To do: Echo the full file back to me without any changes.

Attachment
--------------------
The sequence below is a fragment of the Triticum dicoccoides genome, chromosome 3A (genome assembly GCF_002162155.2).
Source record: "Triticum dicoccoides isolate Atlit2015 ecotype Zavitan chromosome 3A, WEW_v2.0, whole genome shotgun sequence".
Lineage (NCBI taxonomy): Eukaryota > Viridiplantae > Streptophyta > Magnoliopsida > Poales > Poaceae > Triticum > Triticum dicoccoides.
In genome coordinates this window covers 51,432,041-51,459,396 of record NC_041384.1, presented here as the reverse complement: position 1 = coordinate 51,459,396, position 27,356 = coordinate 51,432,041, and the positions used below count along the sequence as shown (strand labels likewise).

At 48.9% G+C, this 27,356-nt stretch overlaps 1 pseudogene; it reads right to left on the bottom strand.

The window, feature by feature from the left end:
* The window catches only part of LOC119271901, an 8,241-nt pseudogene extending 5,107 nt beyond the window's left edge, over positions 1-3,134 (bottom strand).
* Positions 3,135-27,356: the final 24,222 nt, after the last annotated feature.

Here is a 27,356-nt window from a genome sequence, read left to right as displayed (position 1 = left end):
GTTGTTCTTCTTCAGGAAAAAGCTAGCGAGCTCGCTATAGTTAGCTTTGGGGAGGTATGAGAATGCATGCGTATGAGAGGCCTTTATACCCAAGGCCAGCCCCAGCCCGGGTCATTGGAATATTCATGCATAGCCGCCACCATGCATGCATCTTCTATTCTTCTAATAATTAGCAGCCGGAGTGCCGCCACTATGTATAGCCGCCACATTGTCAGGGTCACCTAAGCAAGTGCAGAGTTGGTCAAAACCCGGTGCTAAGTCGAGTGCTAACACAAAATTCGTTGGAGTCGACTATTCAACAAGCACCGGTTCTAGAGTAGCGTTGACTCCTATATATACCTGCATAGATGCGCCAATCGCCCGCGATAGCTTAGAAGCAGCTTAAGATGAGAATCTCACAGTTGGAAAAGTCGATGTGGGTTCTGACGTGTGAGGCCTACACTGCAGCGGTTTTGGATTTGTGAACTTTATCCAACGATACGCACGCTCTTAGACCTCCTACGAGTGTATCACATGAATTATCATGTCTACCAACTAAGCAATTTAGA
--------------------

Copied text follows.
The sequence below is a fragment of the Triticum dicoccoides genome, chromosome 3A (genome assembly GCF_002162155.2).
Source record: "Triticum dicoccoides isolate Atlit2015 ecotype Zavitan chromosome 3A, WEW_v2.0, whole genome shotgun sequence".
Lineage (NCBI taxonomy): Eukaryota > Viridiplantae > Streptophyta > Magnoliopsida > Poales > Poaceae > Triticum > Triticum dicoccoides.
In genome coordinates this window covers 51,432,041-51,459,396 of record NC_041384.1, presented here as the reverse complement: position 1 = coordinate 51,459,396, position 27,356 = coordinate 51,432,041, and the positions used below count along the sequence as shown (strand labels likewise).

At 48.9% G+C, this 27,356-nt stretch overlaps 1 pseudogene; it reads right to left on the bottom strand.

The window, feature by feature from the left end:
* The window catches only part of LOC119271901, an 8,241-nt pseudogene extending 5,107 nt beyond the window's left edge, over positions 1-3,134 (bottom strand).
* Positions 3,135-27,356: the final 24,222 nt, after the last annotated feature.

Here is a 27,356-nt window from a genome sequence, read left to right as displayed (position 1 = left end):
GTTGTTCTTCTTCAGGAAAAAGCTAGCGAGCTCGCTATAGTTAGCTTTGGGGAGGTATGAGAATGCATGCGTATGAGAGGCCTTTATACCCAAGGCCAGCCCCAGCCCGGGTCATTGGAATATTCATGCATAGCCGCCACCATGCATGCATCTTCTATTCTTCTAATAATTAGCAGCCGGAGTGCCGCCACTATGTATAGCCGCCACATTGTCAGGGTCACCTAAGCAAGTGCAGAGTTGGTCAAAACCCGGTGCTAAGTCGAGTGCTAACACAAAATTCGTTGGAGTCGACTATTCAACAAGCACCGGTTCTAGAGTAGCGTTGACTCCTATATATACCTGCATAGATGCGCCAATCGCCCGCGATAGCTTAGAAGCAGCTTAAGATGAGAATCTCACAGTTGGAAAAGTCGATGTGGGTTCTGACGTGTGAGGCCTACACTGCAGCGGTTTTGGATTTGTGAACTTTATCCAACGATACGCACGCTCTTAGACCTCCTACGAGTGTATCACATGAATTATCATGTCTACCAACTAAGCAATTTAGA